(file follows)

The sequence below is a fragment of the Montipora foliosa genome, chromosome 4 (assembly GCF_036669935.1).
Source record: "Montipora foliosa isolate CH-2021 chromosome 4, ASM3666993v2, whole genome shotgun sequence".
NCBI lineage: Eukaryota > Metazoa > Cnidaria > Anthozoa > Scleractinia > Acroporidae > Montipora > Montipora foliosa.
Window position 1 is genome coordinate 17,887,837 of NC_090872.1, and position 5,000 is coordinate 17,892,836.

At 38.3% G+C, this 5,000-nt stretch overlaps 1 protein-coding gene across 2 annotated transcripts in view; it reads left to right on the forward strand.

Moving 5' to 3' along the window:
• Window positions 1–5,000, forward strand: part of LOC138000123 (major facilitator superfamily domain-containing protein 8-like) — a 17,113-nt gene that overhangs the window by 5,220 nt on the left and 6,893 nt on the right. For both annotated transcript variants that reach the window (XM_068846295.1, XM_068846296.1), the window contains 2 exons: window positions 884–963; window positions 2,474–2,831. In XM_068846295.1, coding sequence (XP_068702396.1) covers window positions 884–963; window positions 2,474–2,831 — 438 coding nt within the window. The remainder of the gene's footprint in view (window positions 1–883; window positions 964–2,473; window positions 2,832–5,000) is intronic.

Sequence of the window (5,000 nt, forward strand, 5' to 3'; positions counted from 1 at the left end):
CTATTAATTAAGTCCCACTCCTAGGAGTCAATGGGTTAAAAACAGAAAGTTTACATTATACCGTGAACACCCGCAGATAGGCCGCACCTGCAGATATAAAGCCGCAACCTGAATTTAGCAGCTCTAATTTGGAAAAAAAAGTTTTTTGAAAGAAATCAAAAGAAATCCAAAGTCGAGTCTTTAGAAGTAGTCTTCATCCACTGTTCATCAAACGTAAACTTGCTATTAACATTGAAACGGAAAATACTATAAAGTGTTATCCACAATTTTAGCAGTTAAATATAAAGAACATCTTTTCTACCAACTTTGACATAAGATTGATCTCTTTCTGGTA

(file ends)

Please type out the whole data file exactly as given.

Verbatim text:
The sequence below is a fragment of the Montipora foliosa genome, chromosome 4 (assembly GCF_036669935.1).
Source record: "Montipora foliosa isolate CH-2021 chromosome 4, ASM3666993v2, whole genome shotgun sequence".
NCBI lineage: Eukaryota > Metazoa > Cnidaria > Anthozoa > Scleractinia > Acroporidae > Montipora > Montipora foliosa.
Window position 1 is genome coordinate 17,887,837 of NC_090872.1, and position 5,000 is coordinate 17,892,836.

At 38.3% G+C, this 5,000-nt stretch overlaps 1 protein-coding gene across 2 annotated transcripts in view; it reads left to right on the forward strand.

Moving 5' to 3' along the window:
• Window positions 1–5,000, forward strand: part of LOC138000123 (major facilitator superfamily domain-containing protein 8-like) — a 17,113-nt gene that overhangs the window by 5,220 nt on the left and 6,893 nt on the right. For both annotated transcript variants that reach the window (XM_068846295.1, XM_068846296.1), the window contains 2 exons: window positions 884–963; window positions 2,474–2,831. In XM_068846295.1, coding sequence (XP_068702396.1) covers window positions 884–963; window positions 2,474–2,831 — 438 coding nt within the window. The remainder of the gene's footprint in view (window positions 1–883; window positions 964–2,473; window positions 2,832–5,000) is intronic.

Sequence of the window (5,000 nt, forward strand, 5' to 3'; positions counted from 1 at the left end):
CTATTAATTAAGTCCCACTCCTAGGAGTCAATGGGTTAAAAACAGAAAGTTTACATTATACCGTGAACACCCGCAGATAGGCCGCACCTGCAGATATAAAGCCGCAACCTGAATTTAGCAGCTCTAATTTGGAAAAAAAAGTTTTTTGAAAGAAATCAAAAGAAATCCAAAGTCGAGTCTTTAGAAGTAGTCTTCATCCACTGTTCATCAAACGTAAACTTGCTATTAACATTGAAACGGAAAATACTATAAAGTGTTATCCACAATTTTAGCAGTTAAATATAAAGAACATCTTTTCTACCAACTTTGACATAAGATTGATCTCTTTCTGGTA